The Fisher oral argument: Argument day
There were three overriding issues that dominated oral argument today: (1) Whether Abigail Fisher has standing; (2) How can the University know it achieved a critical mass; and (3) whether the racial preferences are designed to help the affluent. The first issue is clearly a problem for the plaintiff. The last issue is clearly a problem for the University. It is the middle issue, however, that both sides struggled with, and which is likely to decide the case.
The three liberal justices began the questioning of plaintiff’s counsel on standing. Since Ms. Fisher has already graduated, how will injunctive and declaratory relief–preventing the University from using race–help her? Counsel for Ms. Fisher handled this question the best he could. First, the primary injury to Ms. Fisher is a constitutional one–she was treated differently on the basis of her race. Second, to the extent it matters, Ms. Fisher still has a claim for $100 for the cost of her application packet to the University. Third, the district court bifurcated the case, and decided to address liability first. Only if they prevail, will they have to prove damages.
These answers are good, but I think he missed the main one: if a student applicant loses her standing the moment she enrolls/graduates from a different University, this issue will continue to evade review for eternity. All in all, however, plaintiff’s counsel handled this thorny issue as best he could. If Ms. Fisher is going to lose this case–if the Chief Justice makes a last minute flip-flop–standing is an easy/clean way for the Court to do it.
The most pointed question against the University came from Justice Alito, and it concerned an issue that has been in the background of this whole litigation. Texas’s much ballyhooed “Top Ten Percent” law results in over 25% of the class being comprised of “under-represented” minorities. Despite this large number, the University still uses race for the remaining slots it has open. The University defends this use of race, on the grounds that it lets in the type of minority that doesn’t go to a majority-minority high school. In other words, the preference is needed for the affluent “under-represented” minorities. Since the University has “enough” minorities from the poor schools through the Top Ten Percent law, it needs to get more rich minority kids through racial preferences.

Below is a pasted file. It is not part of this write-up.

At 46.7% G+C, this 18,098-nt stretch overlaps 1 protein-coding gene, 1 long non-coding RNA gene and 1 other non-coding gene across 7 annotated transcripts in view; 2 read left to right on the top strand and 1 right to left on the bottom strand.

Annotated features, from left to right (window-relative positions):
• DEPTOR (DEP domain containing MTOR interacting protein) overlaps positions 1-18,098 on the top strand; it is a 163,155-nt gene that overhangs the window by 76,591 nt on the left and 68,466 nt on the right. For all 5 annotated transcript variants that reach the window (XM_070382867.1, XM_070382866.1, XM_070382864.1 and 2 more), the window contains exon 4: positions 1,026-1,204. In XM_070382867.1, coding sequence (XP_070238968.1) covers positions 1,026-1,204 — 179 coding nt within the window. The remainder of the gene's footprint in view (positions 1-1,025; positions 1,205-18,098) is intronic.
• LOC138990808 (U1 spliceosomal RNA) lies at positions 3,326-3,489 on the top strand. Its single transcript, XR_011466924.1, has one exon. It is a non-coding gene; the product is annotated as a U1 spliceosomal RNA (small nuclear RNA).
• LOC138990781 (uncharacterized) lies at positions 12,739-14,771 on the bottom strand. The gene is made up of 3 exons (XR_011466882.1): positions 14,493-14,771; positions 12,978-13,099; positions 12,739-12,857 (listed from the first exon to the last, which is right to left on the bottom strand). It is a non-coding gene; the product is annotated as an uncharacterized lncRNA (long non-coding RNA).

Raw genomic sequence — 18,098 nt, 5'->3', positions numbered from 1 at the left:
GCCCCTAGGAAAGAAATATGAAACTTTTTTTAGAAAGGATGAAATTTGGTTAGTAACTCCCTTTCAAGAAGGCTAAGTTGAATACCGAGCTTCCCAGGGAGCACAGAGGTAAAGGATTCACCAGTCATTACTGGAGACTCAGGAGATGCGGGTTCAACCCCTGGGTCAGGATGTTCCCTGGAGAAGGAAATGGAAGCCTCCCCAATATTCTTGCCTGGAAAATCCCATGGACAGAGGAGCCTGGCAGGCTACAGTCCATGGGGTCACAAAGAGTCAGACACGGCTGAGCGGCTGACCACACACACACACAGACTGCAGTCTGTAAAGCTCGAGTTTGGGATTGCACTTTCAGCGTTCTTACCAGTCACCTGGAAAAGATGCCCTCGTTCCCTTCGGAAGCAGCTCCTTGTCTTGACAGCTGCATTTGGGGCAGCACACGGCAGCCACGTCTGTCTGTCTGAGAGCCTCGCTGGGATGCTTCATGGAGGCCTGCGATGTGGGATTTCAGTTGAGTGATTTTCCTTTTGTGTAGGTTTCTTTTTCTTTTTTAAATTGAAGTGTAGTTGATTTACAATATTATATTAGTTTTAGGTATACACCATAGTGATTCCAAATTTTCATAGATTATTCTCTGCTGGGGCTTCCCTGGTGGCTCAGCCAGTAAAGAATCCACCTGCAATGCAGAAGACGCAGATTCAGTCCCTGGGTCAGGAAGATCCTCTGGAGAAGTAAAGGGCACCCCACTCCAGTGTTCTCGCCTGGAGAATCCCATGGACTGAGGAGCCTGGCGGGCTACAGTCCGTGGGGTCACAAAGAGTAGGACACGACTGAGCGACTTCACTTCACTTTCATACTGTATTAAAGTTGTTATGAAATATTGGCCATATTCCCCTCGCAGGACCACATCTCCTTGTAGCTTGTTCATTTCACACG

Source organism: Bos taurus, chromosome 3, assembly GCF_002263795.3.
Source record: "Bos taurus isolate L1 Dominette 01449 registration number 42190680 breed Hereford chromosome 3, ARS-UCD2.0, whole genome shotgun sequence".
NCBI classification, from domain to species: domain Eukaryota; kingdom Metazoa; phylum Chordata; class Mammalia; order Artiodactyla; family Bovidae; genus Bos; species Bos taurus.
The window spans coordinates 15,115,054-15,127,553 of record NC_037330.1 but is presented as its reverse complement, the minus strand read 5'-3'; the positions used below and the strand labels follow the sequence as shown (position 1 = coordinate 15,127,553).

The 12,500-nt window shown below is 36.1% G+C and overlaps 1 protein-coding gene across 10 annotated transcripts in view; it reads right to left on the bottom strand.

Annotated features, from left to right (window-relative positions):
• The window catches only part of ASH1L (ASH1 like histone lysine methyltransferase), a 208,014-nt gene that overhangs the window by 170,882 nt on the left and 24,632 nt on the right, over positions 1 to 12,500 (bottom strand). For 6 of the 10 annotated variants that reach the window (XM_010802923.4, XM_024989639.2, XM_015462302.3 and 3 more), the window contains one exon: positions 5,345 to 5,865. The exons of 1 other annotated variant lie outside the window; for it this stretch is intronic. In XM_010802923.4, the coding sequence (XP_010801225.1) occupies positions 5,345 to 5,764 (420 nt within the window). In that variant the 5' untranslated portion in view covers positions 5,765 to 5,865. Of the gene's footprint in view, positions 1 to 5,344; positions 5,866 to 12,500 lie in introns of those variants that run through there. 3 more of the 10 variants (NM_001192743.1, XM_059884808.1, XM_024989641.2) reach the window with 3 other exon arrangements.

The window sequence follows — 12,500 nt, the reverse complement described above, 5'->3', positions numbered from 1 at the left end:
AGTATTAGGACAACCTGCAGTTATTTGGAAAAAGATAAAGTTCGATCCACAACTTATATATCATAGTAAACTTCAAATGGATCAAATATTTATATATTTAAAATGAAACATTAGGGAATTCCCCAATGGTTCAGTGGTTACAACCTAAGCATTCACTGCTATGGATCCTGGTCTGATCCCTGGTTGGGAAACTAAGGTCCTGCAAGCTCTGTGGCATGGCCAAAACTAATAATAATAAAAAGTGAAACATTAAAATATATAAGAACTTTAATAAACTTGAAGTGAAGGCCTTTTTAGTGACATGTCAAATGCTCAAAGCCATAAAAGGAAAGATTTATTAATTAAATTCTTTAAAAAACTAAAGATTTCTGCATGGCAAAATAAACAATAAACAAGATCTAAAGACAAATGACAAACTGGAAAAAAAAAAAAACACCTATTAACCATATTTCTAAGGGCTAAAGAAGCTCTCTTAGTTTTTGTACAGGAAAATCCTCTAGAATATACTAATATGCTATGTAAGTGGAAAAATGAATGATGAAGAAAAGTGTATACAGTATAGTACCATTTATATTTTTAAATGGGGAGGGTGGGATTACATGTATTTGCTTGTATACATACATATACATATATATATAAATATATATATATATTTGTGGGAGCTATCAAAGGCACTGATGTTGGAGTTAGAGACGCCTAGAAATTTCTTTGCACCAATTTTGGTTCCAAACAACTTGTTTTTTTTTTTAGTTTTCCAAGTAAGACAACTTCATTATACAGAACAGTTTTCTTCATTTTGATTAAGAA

This rationale, of course, turns the whole notion of affirmative action on its head. Instead of helping the poor student who has been subject to poverty, societal discrimination, and a poor family life, the racial preference is going to the affluent child. In other words, it’s not the black child from Compton who gets a racial preference, but the black child from Beverly Hills. The University had no real response to this point. Indeed, it touted this aspect of its preference during merits briefing.
The final issue–which both sides struggled with–is the Grutter concept of “critical mass.” In Grutter, the Court held that the state has a compelling interest in enrolling a “critical mass” of under-represented minorities at the law school. The problem is that the term “critical mass” is entirely subjective. There is no real precision to it. So, the Court asked counsel for both sides: what is a critical mass and how should it determine when it is met?
The problem from the plaintiff’s side is that it is hard to fault the University for failing to set a “number” when the Court has consistently held that such strict quotas are unconstitutional. Justice Sotomayor hammered plaintiff’s counsel on this point repeatedly. How can you on the one hand argue that the University’s plan fails strict scrutiny because it doesn’t define what a critical mass is, while on the other hand, tell it that it cannot set a number because that would be a quota? It is a fair point.
The problem from the Univerity’s side, is that if you don’t define what constitutes a “critical mass,” how do you know when you have achieved it? How is a court to scrutinize the means chosen to achieve a “critical mass,” if we don’t ever know what that is? At one point, Justice Scalia quipped, “we should stop calling it a ‘critical’ mass. Perhaps ‘cloudy’ mass would be better.” The University had no real defense to this point. It wants to use race within the limits of Grutter. The problem is that the limits of Grutter are so ambiguous, that it is impossible to know where critical mass ends and unconstitutional discrimination begins.
Which gets me to the only answer to the critical mass question that makes sense–the critical mass concept of Grutter has got to go. It is impossible for both Court and universities to apply consistently. Chief Justice Roberts said it best in Parents Involved: The way to stop discrimination on the basis of race is to stop discriminating on the basis of race.”
I’ll have a lot more on the day’s events, my experience, predictions, and a host of other issues after I take a nap.